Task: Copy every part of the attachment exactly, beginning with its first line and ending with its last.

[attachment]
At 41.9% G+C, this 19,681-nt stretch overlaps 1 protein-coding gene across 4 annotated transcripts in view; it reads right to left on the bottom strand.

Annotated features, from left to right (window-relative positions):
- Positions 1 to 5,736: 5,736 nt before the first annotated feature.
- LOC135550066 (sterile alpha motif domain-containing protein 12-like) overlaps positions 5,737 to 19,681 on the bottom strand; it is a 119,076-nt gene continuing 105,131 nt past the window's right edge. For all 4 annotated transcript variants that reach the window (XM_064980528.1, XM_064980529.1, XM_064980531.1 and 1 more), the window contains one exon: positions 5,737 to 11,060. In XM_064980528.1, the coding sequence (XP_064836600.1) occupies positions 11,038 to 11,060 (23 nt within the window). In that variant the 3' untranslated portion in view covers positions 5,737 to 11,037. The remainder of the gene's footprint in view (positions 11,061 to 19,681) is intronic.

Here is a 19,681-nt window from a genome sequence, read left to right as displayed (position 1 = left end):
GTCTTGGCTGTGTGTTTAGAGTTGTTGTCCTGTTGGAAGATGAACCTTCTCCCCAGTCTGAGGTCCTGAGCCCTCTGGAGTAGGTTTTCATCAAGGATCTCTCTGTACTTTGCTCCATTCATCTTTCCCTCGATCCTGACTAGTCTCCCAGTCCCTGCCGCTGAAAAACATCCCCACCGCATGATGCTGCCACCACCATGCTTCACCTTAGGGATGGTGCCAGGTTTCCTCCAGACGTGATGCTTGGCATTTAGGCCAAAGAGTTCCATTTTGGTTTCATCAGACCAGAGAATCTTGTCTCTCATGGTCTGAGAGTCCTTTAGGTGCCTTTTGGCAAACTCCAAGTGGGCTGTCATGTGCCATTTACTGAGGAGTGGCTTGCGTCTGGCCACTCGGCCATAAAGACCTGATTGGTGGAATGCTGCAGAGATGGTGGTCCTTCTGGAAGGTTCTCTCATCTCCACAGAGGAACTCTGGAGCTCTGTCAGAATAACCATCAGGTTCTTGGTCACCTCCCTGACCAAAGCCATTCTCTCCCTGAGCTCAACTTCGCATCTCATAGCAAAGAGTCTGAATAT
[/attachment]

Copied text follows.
At 41.9% G+C, this 19,681-nt stretch overlaps 1 protein-coding gene across 4 annotated transcripts in view; it reads right to left on the bottom strand.

Annotated features, from left to right (window-relative positions):
- Positions 1 to 5,736: 5,736 nt before the first annotated feature.
- LOC135550066 (sterile alpha motif domain-containing protein 12-like) overlaps positions 5,737 to 19,681 on the bottom strand; it is a 119,076-nt gene continuing 105,131 nt past the window's right edge. For all 4 annotated transcript variants that reach the window (XM_064980528.1, XM_064980529.1, XM_064980531.1 and 1 more), the window contains one exon: positions 5,737 to 11,060. In XM_064980528.1, the coding sequence (XP_064836600.1) occupies positions 11,038 to 11,060 (23 nt within the window). In that variant the 3' untranslated portion in view covers positions 5,737 to 11,037. The remainder of the gene's footprint in view (positions 11,061 to 19,681) is intronic.

Here is a 19,681-nt window from a genome sequence, read left to right as displayed (position 1 = left end):
GTCTTGGCTGTGTGTTTAGAGTTGTTGTCCTGTTGGAAGATGAACCTTCTCCCCAGTCTGAGGTCCTGAGCCCTCTGGAGTAGGTTTTCATCAAGGATCTCTCTGTACTTTGCTCCATTCATCTTTCCCTCGATCCTGACTAGTCTCCCAGTCCCTGCCGCTGAAAAACATCCCCACCGCATGATGCTGCCACCACCATGCTTCACCTTAGGGATGGTGCCAGGTTTCCTCCAGACGTGATGCTTGGCATTTAGGCCAAAGAGTTCCATTTTGGTTTCATCAGACCAGAGAATCTTGTCTCTCATGGTCTGAGAGTCCTTTAGGTGCCTTTTGGCAAACTCCAAGTGGGCTGTCATGTGCCATTTACTGAGGAGTGGCTTGCGTCTGGCCACTCGGCCATAAAGACCTGATTGGTGGAATGCTGCAGAGATGGTGGTCCTTCTGGAAGGTTCTCTCATCTCCACAGAGGAACTCTGGAGCTCTGTCAGAATAACCATCAGGTTCTTGGTCACCTCCCTGACCAAAGCCATTCTCTCCCTGAGCTCAACTTCGCATCTCATAGCAAAGAGTCTGAATAT